Friday, May 29, 2009

Stay away from these...


Here's a tidbit from Mayhem in the Midlands that I picked up in the What Authors Get Wrong panel. One of the speakers (at first I thought it was Michael Black, but I have been corrected: it was none other than Margaret Grace, aka Camille Minichino) recited lines of dialogue oft heard in TV crime drama shows—deathless questions, comments, statements, that should be retired. Here are the few I scribbled down:
  • "Let's go, let's go, let's go!" (said with increasing intensity)
  • "I never meant for this to happen." (bloody corpse lying at the feet of the speaker)
  • "What do you mean by that?" (well, duh)
  • "Are you okay?" (said to someone who has 1. been hit over the head, 2. caught in a tornado, 3. survived an explosion, 4. received a paper cut, 5. ...)
I wish I'd captured more of these, but alas! I'll have to admit, I've used a couple of these myself on occasion (no, don't go looking for them now!). I think, perhaps, it's a case of "lazy writing," and also of being raised on television back in the days of yore. When the stories roll out like a movie in my mind, those lines just automatically pop up in certain circumstances.

And, just for fun (because it is the weekend) here's some other (non-Mayhem) sites to visit that discuss dialogue and situation cliches in movies and TV.
Wander on through them and see what catches your fancy or sounds familiar. And then vow not use them in your own writing. There's always another way to say it!

12 comments:

Elizabeth Spann Craig said...

Great resources listed in this post! Thanks for sharing them and reminding us to avoid lazy writing.

Elizabeth
Mystery Writing is Murder

Jean Henry Mead said...

Guilty as charged. When I can't think of a clever non-cliche, I've been known to add proverbial before the well worn phrase in the first draft. :)

Ann Parker said...

Those cliches just slip right out so naturally, right? :-)
Since I write in the 1880s, if something comes out in dialogue that's very "contemporary" to the time, sometimes I tell myself that what's a cliche now was not back then...
Don't know if that's cheating or not! ;-)

Bob Sanchez said...

Sometimes you can get away with cliches because they aren't widely seen as such. Or if you take something you know is a cliche and add your own twist to it.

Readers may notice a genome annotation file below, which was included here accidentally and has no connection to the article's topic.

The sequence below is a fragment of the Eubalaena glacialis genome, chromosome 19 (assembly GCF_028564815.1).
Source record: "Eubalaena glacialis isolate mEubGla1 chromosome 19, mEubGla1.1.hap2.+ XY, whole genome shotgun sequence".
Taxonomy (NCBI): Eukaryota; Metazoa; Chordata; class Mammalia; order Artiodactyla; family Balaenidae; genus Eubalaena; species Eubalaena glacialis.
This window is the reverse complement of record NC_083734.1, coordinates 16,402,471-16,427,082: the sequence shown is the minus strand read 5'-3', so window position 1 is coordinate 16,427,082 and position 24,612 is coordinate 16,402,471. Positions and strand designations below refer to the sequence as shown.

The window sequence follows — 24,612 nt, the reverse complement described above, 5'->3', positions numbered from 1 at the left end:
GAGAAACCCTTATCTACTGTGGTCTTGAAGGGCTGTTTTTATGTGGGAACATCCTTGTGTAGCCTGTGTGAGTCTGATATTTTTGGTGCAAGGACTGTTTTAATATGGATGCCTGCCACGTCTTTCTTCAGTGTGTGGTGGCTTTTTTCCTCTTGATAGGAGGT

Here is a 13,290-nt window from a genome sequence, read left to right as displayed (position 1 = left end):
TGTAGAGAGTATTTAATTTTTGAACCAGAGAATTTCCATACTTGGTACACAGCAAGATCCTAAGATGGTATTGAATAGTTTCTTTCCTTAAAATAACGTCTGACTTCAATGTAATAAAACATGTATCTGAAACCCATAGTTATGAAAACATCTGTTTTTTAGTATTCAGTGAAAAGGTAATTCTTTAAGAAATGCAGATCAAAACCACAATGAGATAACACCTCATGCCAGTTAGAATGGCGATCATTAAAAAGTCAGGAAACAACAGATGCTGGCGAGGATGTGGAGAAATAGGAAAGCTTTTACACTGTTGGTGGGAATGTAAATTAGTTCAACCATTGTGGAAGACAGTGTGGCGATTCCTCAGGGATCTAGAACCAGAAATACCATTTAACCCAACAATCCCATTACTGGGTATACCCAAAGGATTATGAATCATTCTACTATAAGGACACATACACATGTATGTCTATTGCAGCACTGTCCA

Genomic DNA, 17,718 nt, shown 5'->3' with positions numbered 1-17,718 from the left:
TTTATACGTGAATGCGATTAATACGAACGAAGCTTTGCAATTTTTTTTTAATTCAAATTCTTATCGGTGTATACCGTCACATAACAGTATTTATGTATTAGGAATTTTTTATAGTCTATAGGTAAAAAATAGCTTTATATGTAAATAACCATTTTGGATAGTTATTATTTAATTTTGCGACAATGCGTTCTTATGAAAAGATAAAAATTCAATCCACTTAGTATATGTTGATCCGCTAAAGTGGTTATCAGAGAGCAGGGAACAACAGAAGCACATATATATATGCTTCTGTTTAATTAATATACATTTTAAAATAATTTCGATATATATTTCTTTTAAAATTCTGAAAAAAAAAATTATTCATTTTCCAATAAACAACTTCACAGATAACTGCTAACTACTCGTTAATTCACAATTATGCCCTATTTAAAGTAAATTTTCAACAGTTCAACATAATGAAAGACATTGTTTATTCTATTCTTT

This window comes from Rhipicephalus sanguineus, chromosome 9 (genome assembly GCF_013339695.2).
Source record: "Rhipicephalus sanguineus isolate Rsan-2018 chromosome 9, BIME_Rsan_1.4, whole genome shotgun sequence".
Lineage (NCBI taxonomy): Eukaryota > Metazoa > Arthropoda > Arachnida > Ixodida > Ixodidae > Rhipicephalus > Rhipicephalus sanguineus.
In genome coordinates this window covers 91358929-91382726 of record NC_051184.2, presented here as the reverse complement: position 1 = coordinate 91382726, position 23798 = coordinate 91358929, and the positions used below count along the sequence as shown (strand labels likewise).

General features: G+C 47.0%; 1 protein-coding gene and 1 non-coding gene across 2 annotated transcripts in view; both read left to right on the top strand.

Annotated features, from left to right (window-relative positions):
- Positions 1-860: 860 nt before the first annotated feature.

Ann, your 1880s character may not think a certain phrase is trite, but keep in mind you're writing for a 21st century reader.

Bob Sanchez
http://bobsanchez1.blogspot.com

Ann Parker said...

Very true, Bob, very true...

Enid Wilson said...

I've definitely used one or two of these cliches such as "Shut up and kiss me", "don't you die on me!", "too much information" Time to put my act together.

Sexy romance by Enid Wilson

sexy said...
This comment has been removed by a blog administrator.
Camille Minichino said...

Hi all,
I was the one on the panel who had the list and I'd offer to share it, but Ann has given us many times more!

I was seated next to the wonderful Chicago cop, Michael Black, so I can see why the error was made :=))

Ann Parker said...

It was YOUR list?? Camille, I'm embarrassed! I shall correct the post.

julielomoe said...

Great post. The conference sounds good - sometimes these smaller conferences are far more rewarding than the biggies like Bouchercon or Malice.

A writing tip I heard somewhere: don't worry about using cliches on your first draft, because they may well be the easiest way to get your thoughts down in a hurry. But be ruthless about weeding them out and finding a more original to get the idea across once you start editing and rewriting.

Julie Lomoe
Julie Lomoe's Musings Mysterioso

Camille Minichino said...

How nice of you to correct the post, Ann -- I'm embarrassed to say my list was compiled from the many hours I spend in front of crime dramas on TV!
When I should be ... oh, never mind.

The Practical Preserver said...

This was great fun! And it goes without saying.....